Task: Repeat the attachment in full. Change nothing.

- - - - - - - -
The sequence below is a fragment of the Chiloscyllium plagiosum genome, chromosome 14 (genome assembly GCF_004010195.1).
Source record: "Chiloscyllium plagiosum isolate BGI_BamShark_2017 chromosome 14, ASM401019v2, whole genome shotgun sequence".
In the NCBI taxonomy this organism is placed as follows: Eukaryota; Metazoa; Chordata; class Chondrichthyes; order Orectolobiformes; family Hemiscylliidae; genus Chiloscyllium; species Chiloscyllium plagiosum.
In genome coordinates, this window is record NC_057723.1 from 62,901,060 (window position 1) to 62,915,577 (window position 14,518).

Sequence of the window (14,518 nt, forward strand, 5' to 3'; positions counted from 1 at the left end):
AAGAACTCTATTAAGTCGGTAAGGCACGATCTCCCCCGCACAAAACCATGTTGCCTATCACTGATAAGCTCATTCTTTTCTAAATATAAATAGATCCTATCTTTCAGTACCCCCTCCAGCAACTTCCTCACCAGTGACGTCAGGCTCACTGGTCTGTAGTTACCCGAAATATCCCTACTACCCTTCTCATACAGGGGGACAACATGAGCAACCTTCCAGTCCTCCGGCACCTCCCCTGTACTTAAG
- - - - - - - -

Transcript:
The sequence below is a fragment of the Chiloscyllium plagiosum genome, chromosome 14 (genome assembly GCF_004010195.1).
Source record: "Chiloscyllium plagiosum isolate BGI_BamShark_2017 chromosome 14, ASM401019v2, whole genome shotgun sequence".
In the NCBI taxonomy this organism is placed as follows: Eukaryota; Metazoa; Chordata; class Chondrichthyes; order Orectolobiformes; family Hemiscylliidae; genus Chiloscyllium; species Chiloscyllium plagiosum.
In genome coordinates, this window is record NC_057723.1 from 62,901,060 (window position 1) to 62,915,577 (window position 14,518).

Sequence of the window (14,518 nt, forward strand, 5' to 3'; positions counted from 1 at the left end):
AAGAACTCTATTAAGTCGGTAAGGCACGATCTCCCCCGCACAAAACCATGTTGCCTATCACTGATAAGCTCATTCTTTTCTAAATATAAATAGATCCTATCTTTCAGTACCCCCTCCAGCAACTTCCTCACCAGTGACGTCAGGCTCACTGGTCTGTAGTTACCCGAAATATCCCTACTACCCTTCTCATACAGGGGGACAACATGAGCAACCTTCCAGTCCTCCGGCACCTCCCCTGTACTTAAG